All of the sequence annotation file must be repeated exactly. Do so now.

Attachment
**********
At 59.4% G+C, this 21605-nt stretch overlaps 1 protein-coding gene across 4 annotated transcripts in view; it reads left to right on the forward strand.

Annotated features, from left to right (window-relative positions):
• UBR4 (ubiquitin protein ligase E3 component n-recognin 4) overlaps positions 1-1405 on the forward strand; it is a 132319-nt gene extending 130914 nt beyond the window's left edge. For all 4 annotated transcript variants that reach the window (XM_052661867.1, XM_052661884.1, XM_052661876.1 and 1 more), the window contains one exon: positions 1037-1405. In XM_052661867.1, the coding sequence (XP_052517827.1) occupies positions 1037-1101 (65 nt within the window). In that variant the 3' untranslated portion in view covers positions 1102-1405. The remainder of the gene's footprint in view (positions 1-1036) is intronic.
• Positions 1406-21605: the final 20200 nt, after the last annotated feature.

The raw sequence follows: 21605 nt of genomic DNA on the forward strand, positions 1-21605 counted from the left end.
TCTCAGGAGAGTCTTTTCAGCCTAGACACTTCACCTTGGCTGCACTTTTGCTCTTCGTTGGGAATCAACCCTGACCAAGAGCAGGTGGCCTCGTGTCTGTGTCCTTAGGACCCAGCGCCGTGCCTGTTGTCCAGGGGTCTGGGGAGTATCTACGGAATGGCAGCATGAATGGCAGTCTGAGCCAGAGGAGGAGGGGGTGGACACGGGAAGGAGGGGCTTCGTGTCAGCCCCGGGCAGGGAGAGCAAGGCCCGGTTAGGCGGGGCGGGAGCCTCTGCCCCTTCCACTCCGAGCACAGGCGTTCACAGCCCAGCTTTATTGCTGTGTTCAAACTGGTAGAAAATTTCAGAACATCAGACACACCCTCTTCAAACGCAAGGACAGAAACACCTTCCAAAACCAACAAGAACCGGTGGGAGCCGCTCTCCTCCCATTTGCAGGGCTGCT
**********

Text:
At 59.4% G+C, this 21605-nt stretch overlaps 1 protein-coding gene across 4 annotated transcripts in view; it reads left to right on the forward strand.

Annotated features, from left to right (window-relative positions):
• UBR4 (ubiquitin protein ligase E3 component n-recognin 4) overlaps positions 1-1405 on the forward strand; it is a 132319-nt gene extending 130914 nt beyond the window's left edge. For all 4 annotated transcript variants that reach the window (XM_052661867.1, XM_052661884.1, XM_052661876.1 and 1 more), the window contains one exon: positions 1037-1405. In XM_052661867.1, the coding sequence (XP_052517827.1) occupies positions 1037-1101 (65 nt within the window). In that variant the 3' untranslated portion in view covers positions 1102-1405. The remainder of the gene's footprint in view (positions 1-1036) is intronic.
• Positions 1406-21605: the final 20200 nt, after the last annotated feature.

The raw sequence follows: 21605 nt of genomic DNA on the forward strand, positions 1-21605 counted from the left end.
TCTCAGGAGAGTCTTTTCAGCCTAGACACTTCACCTTGGCTGCACTTTTGCTCTTCGTTGGGAATCAACCCTGACCAAGAGCAGGTGGCCTCGTGTCTGTGTCCTTAGGACCCAGCGCCGTGCCTGTTGTCCAGGGGTCTGGGGAGTATCTACGGAATGGCAGCATGAATGGCAGTCTGAGCCAGAGGAGGAGGGGGTGGACACGGGAAGGAGGGGCTTCGTGTCAGCCCCGGGCAGGGAGAGCAAGGCCCGGTTAGGCGGGGCGGGAGCCTCTGCCCCTTCCACTCCGAGCACAGGCGTTCACAGCCCAGCTTTATTGCTGTGTTCAAACTGGTAGAAAATTTCAGAACATCAGACACACCCTCTTCAAACGCAAGGACAGAAACACCTTCCAAAACCAACAAGAACCGGTGGGAGCCGCTCTCCTCCCATTTGCAGGGCTGCT